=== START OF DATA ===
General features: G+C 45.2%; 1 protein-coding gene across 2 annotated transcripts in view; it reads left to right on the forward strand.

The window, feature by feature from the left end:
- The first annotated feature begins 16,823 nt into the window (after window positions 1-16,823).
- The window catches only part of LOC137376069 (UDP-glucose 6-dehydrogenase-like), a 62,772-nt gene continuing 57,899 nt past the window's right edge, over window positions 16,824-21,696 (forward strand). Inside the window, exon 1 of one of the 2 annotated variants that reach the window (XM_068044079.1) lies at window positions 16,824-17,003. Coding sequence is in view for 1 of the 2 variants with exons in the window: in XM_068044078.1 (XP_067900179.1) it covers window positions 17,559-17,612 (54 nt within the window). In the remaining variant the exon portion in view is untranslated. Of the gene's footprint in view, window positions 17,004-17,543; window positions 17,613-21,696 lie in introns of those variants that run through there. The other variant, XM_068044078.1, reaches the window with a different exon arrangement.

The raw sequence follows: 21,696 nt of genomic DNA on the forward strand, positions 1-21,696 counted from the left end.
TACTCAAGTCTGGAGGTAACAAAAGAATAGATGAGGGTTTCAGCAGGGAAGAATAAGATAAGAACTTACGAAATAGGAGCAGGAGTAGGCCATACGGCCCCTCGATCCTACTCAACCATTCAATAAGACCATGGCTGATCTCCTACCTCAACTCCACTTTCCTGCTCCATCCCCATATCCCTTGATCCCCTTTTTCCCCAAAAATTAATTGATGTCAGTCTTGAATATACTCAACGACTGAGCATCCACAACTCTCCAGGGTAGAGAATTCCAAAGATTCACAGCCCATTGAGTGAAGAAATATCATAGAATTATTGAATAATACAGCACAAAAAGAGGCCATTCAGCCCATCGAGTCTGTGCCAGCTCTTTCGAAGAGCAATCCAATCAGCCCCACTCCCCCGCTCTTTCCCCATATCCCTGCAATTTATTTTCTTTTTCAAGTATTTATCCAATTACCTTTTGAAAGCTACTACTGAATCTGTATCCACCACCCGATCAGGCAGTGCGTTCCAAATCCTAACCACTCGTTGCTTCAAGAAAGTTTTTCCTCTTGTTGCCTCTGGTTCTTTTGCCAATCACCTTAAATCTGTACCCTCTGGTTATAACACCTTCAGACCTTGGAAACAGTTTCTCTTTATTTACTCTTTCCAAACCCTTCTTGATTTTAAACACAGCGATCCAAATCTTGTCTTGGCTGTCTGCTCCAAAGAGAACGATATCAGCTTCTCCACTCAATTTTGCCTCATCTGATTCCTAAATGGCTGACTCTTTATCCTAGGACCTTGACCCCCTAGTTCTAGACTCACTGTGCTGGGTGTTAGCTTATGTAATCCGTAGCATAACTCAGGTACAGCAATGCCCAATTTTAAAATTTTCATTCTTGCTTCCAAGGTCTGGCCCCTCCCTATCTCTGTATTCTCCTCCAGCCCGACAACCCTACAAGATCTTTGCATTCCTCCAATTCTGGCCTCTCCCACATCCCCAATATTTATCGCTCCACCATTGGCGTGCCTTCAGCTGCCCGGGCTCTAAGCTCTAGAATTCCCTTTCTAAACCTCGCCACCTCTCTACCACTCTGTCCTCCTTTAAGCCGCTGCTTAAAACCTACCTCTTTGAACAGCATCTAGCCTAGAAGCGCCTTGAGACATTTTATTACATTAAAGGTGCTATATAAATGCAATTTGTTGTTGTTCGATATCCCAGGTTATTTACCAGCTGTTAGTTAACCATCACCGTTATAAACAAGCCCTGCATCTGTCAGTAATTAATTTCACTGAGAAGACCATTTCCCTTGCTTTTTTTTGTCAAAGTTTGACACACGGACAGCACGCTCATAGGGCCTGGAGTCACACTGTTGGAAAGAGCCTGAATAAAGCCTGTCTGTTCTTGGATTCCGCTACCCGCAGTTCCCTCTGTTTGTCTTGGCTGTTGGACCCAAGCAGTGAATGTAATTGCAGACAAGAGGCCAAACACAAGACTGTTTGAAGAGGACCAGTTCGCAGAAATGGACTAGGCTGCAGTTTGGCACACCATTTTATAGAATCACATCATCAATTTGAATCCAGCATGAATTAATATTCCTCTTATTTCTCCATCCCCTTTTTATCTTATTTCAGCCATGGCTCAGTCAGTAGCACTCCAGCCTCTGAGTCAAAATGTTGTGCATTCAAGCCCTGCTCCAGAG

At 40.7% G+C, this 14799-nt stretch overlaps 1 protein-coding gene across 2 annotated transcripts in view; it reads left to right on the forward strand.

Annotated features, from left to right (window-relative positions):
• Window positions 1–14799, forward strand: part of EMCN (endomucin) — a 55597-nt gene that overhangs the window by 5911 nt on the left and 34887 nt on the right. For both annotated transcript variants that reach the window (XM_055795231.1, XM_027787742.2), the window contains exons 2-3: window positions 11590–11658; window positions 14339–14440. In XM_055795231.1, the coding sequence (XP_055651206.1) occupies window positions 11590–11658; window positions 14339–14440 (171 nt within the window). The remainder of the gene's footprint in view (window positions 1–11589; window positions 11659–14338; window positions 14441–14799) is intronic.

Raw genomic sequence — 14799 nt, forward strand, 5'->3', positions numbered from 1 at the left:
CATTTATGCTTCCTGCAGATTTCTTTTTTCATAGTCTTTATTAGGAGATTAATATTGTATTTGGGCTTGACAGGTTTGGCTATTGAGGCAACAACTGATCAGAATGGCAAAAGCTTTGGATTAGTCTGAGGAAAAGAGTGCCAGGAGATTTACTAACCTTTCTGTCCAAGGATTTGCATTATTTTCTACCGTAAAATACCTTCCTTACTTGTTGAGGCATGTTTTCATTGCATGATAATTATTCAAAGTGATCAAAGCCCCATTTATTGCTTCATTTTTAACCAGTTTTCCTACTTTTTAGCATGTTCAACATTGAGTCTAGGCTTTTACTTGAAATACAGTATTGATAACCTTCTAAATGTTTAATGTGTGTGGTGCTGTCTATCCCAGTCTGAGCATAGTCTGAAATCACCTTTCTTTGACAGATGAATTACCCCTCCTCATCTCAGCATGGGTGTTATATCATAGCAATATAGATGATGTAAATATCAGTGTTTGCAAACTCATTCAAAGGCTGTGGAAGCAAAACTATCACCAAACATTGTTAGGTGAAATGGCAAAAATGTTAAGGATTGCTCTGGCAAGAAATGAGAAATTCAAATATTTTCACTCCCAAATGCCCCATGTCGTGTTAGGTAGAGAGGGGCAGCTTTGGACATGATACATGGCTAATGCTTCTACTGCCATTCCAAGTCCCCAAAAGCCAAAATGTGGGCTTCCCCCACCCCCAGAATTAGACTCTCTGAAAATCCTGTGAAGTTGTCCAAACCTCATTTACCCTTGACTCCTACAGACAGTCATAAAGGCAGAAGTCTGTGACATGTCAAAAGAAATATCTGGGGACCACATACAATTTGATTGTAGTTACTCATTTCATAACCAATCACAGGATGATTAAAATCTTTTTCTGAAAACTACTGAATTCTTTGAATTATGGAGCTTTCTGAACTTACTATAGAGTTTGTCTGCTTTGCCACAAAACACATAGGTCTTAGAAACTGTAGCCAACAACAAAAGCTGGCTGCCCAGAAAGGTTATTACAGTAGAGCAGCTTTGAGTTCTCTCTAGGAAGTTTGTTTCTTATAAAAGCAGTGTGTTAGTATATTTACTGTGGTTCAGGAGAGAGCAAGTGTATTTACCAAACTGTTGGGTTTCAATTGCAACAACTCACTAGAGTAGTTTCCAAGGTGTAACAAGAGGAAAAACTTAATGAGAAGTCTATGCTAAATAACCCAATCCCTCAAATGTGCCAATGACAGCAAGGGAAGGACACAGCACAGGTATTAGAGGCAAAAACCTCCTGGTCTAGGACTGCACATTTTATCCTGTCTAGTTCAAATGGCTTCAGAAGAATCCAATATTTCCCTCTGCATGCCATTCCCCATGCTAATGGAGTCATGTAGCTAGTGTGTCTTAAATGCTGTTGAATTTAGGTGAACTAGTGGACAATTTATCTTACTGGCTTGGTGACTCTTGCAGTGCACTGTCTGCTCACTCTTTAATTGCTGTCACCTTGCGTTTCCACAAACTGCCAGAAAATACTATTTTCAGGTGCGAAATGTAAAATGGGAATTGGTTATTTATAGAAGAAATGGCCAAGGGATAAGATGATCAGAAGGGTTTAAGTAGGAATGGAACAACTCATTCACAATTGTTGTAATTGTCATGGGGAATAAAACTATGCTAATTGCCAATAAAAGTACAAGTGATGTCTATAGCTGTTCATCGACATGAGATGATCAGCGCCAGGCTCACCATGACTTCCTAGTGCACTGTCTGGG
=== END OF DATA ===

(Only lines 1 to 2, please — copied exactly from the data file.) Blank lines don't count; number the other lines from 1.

General features: G+C 45.2%; 1 protein-coding gene across 2 annotated transcripts in view; it reads left to right on the forward strand.

The window, feature by feature from the left end: